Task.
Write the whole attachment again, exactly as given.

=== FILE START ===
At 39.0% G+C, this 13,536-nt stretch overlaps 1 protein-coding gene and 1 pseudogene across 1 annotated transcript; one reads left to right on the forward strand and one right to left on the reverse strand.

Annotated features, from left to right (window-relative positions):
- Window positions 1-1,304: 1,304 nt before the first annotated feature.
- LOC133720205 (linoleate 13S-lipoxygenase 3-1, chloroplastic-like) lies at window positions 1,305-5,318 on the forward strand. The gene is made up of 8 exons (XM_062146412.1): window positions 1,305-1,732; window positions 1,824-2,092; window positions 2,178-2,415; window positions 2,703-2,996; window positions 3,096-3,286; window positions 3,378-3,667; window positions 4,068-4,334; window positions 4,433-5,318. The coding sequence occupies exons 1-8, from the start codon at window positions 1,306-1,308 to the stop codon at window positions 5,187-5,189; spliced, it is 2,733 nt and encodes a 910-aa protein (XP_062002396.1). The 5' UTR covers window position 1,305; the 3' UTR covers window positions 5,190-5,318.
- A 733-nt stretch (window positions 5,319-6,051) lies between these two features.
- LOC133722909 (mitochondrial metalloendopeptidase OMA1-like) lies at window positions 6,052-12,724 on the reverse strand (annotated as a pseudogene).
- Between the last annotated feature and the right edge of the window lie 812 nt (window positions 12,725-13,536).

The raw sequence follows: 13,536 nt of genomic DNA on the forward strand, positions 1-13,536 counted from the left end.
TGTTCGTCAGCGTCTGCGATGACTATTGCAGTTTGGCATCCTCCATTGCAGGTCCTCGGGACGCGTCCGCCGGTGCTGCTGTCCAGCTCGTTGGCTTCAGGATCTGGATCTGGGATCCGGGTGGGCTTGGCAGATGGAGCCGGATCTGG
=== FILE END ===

At 39.0% G+C, this 13,536-nt stretch overlaps 1 protein-coding gene and 1 pseudogene across 1 annotated transcript; one reads left to right on the forward strand and one right to left on the reverse strand.

Annotated features, from left to right (window-relative positions):
- Window positions 1-1,304: 1,304 nt before the first annotated feature.
- LOC133720205 (linoleate 13S-lipoxygenase 3-1, chloroplastic-like) lies at window positions 1,305-5,318 on the forward strand. The gene is made up of 8 exons (XM_062146412.1): window positions 1,305-1,732; window positions 1,824-2,092; window positions 2,178-2,415; window positions 2,703-2,996; window positions 3,096-3,286; window positions 3,378-3,667; window positions 4,068-4,334; window positions 4,433-5,318. The coding sequence occupies exons 1-8, from the start codon at window positions 1,306-1,308 to the stop codon at window positions 5,187-5,189; spliced, it is 2,733 nt and encodes a 910-aa protein (XP_062002396.1). The 5' UTR covers window position 1,305; the 3' UTR covers window positions 5,190-5,318.
- A 733-nt stretch (window positions 5,319-6,051) lies between these two features.
- LOC133722909 (mitochondrial metalloendopeptidase OMA1-like) lies at window positions 6,052-12,724 on the reverse strand (annotated as a pseudogene).
- Between the last annotated feature and the right edge of the window lie 812 nt (window positions 12,725-13,536).

The raw sequence follows: 13,536 nt of genomic DNA on the forward strand, positions 1-13,536 counted from the left end.
TGTTCGTCAGCGTCTGCGATGACTATTGCAGTTTGGCATCCTCCATTGCAGGTCCTCGGGACGCGTCCGCCGGTGCTGCTGTCCAGCTCGTTGGCTTCAGGATCTGGATCTGGGATCCGGGTGGGCTTGGCAGATGGAGCCGGATCTGG